Tusla chief warns over transfer of 200 minors from Calais

The head of the Child and Family Agency has warned that transferring 200 unaccompanied minors from Calais to Ireland in “one fell swoop” would present practical difficulties.

Tusla chief executive Fred McBride said while they had developed a “bank of experience” in dealing with unaccompanied minors over the past 15 years, it was more on the scale of 100 referrals a year rather than 200 overnight.

Some of the children had “very challenging issues” he said, and even though the proposal to accept children here from the French port town was well-intentioned, “there are some real challenges in trying to bring in so many at one time”, he said.

Mr McBride, who was speaking on RTÉ radio’s Today with Seán O’Rourke show, said he was due to meet with Children’s Minister Katherine Zappone today to discuss the issue. The matter was discussed at Cabinet yesterday.

Meanwhile, Fianna Fáil Foreign Affairs spokesperson Darragh O’Brien added his voice to the call for the Government to notify French authorities of its willingness to accept unaccompanied minors from the camp known as the Jungle which was demolished over the weekend.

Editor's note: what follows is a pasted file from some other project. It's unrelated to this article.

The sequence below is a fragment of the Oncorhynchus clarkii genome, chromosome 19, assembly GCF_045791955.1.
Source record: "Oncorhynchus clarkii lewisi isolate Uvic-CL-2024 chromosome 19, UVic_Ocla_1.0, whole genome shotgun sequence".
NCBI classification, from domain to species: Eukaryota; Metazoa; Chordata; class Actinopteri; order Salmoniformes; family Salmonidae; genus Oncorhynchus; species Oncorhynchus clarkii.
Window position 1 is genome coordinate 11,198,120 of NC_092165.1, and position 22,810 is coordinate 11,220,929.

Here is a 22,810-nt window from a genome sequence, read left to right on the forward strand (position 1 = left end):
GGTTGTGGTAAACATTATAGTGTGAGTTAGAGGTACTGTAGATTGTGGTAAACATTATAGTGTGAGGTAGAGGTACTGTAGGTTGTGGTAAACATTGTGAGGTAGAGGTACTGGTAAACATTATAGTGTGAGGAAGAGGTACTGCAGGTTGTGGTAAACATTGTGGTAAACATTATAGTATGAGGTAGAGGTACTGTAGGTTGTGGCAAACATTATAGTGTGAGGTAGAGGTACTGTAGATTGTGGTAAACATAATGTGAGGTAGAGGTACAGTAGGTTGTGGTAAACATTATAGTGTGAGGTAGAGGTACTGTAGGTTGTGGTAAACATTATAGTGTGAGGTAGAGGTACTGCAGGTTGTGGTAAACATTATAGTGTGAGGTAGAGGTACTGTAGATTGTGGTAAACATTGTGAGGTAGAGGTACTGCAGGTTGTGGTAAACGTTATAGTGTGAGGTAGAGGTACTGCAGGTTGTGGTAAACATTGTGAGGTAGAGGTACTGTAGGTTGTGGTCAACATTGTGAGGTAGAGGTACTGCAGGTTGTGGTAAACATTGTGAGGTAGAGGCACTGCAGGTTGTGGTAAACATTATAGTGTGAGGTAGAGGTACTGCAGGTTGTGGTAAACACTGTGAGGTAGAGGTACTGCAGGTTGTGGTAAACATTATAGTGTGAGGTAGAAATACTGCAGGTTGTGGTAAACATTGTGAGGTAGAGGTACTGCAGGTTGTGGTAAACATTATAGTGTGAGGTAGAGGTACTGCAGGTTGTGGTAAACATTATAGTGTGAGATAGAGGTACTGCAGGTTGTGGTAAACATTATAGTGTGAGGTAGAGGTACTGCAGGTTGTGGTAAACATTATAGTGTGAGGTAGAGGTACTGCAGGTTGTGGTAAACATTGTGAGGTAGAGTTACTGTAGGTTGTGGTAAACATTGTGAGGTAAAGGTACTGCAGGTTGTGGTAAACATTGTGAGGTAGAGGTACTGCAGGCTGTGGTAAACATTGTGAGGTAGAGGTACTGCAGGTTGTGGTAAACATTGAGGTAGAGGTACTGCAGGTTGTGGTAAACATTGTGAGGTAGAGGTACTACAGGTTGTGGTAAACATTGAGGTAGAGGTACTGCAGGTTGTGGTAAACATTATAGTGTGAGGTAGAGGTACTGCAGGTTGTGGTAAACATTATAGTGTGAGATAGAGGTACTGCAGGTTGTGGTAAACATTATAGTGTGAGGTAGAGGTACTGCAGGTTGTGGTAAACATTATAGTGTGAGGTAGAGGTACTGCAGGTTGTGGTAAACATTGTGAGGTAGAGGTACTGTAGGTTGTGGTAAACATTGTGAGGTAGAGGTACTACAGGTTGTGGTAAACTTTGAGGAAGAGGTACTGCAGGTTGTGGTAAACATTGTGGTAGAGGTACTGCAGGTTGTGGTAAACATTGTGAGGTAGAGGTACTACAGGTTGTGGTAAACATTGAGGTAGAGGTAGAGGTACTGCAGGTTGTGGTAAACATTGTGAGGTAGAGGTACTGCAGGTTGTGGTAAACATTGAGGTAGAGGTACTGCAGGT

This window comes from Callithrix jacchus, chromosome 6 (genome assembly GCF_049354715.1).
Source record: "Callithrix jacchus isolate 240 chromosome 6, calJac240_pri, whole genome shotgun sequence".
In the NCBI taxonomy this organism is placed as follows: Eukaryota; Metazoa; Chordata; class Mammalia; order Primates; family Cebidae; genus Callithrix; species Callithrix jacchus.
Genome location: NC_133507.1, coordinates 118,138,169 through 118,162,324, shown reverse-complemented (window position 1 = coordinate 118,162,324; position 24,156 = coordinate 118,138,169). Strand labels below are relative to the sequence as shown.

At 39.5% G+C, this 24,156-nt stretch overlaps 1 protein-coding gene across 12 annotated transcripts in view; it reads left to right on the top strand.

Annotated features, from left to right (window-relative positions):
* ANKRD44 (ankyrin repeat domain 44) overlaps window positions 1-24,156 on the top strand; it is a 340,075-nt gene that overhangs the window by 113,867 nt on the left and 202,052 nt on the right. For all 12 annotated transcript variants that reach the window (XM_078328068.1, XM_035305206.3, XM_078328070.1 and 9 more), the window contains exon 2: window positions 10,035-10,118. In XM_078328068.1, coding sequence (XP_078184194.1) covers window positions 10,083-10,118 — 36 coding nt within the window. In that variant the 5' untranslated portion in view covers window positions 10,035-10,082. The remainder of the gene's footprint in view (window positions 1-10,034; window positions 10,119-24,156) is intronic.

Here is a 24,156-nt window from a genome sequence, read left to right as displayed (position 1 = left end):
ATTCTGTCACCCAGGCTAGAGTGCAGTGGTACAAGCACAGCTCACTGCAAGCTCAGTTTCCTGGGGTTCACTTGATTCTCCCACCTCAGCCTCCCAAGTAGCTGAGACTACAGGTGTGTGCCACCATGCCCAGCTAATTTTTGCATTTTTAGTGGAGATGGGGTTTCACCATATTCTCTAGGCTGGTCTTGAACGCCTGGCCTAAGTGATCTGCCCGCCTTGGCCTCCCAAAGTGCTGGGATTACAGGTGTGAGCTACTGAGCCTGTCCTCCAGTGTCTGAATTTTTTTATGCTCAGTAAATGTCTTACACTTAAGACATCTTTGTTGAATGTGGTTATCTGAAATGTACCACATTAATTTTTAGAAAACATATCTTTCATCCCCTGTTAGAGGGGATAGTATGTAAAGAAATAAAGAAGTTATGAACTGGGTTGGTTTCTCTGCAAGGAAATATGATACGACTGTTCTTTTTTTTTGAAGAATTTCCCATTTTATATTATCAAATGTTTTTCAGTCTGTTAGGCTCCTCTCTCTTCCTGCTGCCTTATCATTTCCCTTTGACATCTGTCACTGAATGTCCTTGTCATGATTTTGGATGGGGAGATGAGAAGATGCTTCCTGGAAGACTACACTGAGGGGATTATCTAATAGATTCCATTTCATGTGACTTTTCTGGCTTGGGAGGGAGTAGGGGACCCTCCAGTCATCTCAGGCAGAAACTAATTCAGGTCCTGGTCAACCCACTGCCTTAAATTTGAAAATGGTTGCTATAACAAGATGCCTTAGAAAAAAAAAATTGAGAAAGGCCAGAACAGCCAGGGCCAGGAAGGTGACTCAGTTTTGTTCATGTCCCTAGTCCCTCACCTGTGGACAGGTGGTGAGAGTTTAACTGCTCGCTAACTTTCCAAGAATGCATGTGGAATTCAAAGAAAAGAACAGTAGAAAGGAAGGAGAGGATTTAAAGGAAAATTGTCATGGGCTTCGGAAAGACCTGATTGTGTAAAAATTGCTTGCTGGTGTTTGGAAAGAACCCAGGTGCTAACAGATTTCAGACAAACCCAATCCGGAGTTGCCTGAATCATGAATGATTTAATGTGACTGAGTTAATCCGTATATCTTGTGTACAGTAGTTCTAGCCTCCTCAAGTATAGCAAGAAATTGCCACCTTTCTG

Speaking ahead of statements on the issue in the Dáil today, Mr O’Brien said the children were “exceptionally vulnerable” and that Ireland should accommodate them on humanitarian grounds.

However, it was imperative appropriate procedures were followed because children in the Calais camp “do not fall under the various resettlement and relocation programmes that Ireland has agreed to”, he said.

Mr O’Brien’s comments echo those of Fine Gael MEP for Dublin, Brian Hayes, who said he agreed with Government chief whip Regina Doherty it was a “no-brainer” to relocate 200 unaccompanied children here.

A cross-party Opposition motion calling for the “immediate” relocation of 200 of the children from the makeshift camp is due to be debated in the Dáil today.

A park of specially adapted shipping containers near the Jungle is being used to house upwards of 1,000 unaccompanied children, some as young as six, whose fate is in the hands of the French and British authorities.

Calls to bring 200 of them here are being spearheaded by the Not On Our Watch campaign and supported by the Children’s Rights Alliance, the Immigrant Council of Ireland and the Irish Congress of Trade Unions.

A vigil supporting the relocation of unaccompanied children here from Calais takes place outside the Dáil at 7pm tomorrow.

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